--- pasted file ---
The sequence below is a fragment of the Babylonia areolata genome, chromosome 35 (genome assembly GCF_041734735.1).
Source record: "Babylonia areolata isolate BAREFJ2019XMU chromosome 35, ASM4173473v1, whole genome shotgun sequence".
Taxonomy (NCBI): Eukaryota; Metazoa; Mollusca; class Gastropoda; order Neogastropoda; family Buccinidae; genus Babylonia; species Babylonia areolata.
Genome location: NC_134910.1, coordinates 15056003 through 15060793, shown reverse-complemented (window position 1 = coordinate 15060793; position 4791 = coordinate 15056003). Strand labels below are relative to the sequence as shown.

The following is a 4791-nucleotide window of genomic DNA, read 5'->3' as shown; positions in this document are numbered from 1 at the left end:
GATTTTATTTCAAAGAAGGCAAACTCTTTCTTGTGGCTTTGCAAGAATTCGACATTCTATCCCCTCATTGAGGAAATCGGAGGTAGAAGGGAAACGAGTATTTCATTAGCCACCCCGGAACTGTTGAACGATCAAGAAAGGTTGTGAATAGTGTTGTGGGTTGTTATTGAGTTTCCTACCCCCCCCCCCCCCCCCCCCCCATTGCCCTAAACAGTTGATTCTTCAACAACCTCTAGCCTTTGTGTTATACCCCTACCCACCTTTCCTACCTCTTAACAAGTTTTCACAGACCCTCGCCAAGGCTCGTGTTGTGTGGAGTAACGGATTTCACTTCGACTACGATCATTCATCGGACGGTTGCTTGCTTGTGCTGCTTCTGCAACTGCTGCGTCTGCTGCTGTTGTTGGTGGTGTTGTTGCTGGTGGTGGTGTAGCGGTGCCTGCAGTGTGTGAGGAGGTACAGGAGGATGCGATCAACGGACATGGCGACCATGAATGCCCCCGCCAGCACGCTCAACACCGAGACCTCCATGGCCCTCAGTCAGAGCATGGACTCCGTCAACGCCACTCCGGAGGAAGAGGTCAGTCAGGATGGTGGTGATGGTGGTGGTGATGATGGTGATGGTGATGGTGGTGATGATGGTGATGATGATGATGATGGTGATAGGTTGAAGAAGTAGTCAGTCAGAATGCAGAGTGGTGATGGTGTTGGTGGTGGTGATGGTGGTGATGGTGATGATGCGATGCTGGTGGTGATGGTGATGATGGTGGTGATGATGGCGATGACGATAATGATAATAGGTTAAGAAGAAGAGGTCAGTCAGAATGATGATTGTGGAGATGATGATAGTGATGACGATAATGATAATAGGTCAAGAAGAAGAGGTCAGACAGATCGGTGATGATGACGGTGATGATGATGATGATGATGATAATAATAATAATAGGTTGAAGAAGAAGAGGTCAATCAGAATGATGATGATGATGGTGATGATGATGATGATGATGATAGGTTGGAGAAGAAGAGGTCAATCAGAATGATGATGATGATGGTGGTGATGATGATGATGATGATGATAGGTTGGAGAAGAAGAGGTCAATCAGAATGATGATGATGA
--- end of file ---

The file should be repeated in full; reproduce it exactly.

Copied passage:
The sequence below is a fragment of the Babylonia areolata genome, chromosome 35 (genome assembly GCF_041734735.1).
Source record: "Babylonia areolata isolate BAREFJ2019XMU chromosome 35, ASM4173473v1, whole genome shotgun sequence".
Taxonomy (NCBI): Eukaryota; Metazoa; Mollusca; class Gastropoda; order Neogastropoda; family Buccinidae; genus Babylonia; species Babylonia areolata.
Genome location: NC_134910.1, coordinates 15056003 through 15060793, shown reverse-complemented (window position 1 = coordinate 15060793; position 4791 = coordinate 15056003). Strand labels below are relative to the sequence as shown.

The following is a 4791-nucleotide window of genomic DNA, read 5'->3' as shown; positions in this document are numbered from 1 at the left end:
GATTTTATTTCAAAGAAGGCAAACTCTTTCTTGTGGCTTTGCAAGAATTCGACATTCTATCCCCTCATTGAGGAAATCGGAGGTAGAAGGGAAACGAGTATTTCATTAGCCACCCCGGAACTGTTGAACGATCAAGAAAGGTTGTGAATAGTGTTGTGGGTTGTTATTGAGTTTCCTACCCCCCCCCCCCCCCCCCCCCCATTGCCCTAAACAGTTGATTCTTCAACAACCTCTAGCCTTTGTGTTATACCCCTACCCACCTTTCCTACCTCTTAACAAGTTTTCACAGACCCTCGCCAAGGCTCGTGTTGTGTGGAGTAACGGATTTCACTTCGACTACGATCATTCATCGGACGGTTGCTTGCTTGTGCTGCTTCTGCAACTGCTGCGTCTGCTGCTGTTGTTGGTGGTGTTGTTGCTGGTGGTGGTGTAGCGGTGCCTGCAGTGTGTGAGGAGGTACAGGAGGATGCGATCAACGGACATGGCGACCATGAATGCCCCCGCCAGCACGCTCAACACCGAGACCTCCATGGCCCTCAGTCAGAGCATGGACTCCGTCAACGCCACTCCGGAGGAAGAGGTCAGTCAGGATGGTGGTGATGGTGGTGGTGATGATGGTGATGGTGATGGTGGTGATGATGGTGATGATGATGATGATGGTGATAGGTTGAAGAAGTAGTCAGTCAGAATGCAGAGTGGTGATGGTGTTGGTGGTGGTGATGGTGGTGATGGTGATGATGCGATGCTGGTGGTGATGGTGATGATGGTGGTGATGATGGCGATGACGATAATGATAATAGGTTAAGAAGAAGAGGTCAGTCAGAATGATGATTGTGGAGATGATGATAGTGATGACGATAATGATAATAGGTCAAGAAGAAGAGGTCAGACAGATCGGTGATGATGACGGTGATGATGATGATGATGATGATAATAATAATAATAGGTTGAAGAAGAAGAGGTCAATCAGAATGATGATGATGATGGTGATGATGATGATGATGATGATAGGTTGGAGAAGAAGAGGTCAATCAGAATGATGATGATGATGGTGGTGATGATGATGATGATGATGATAGGTTGGAGAAGAAGAGGTCAATCAGAATGATGATGATGA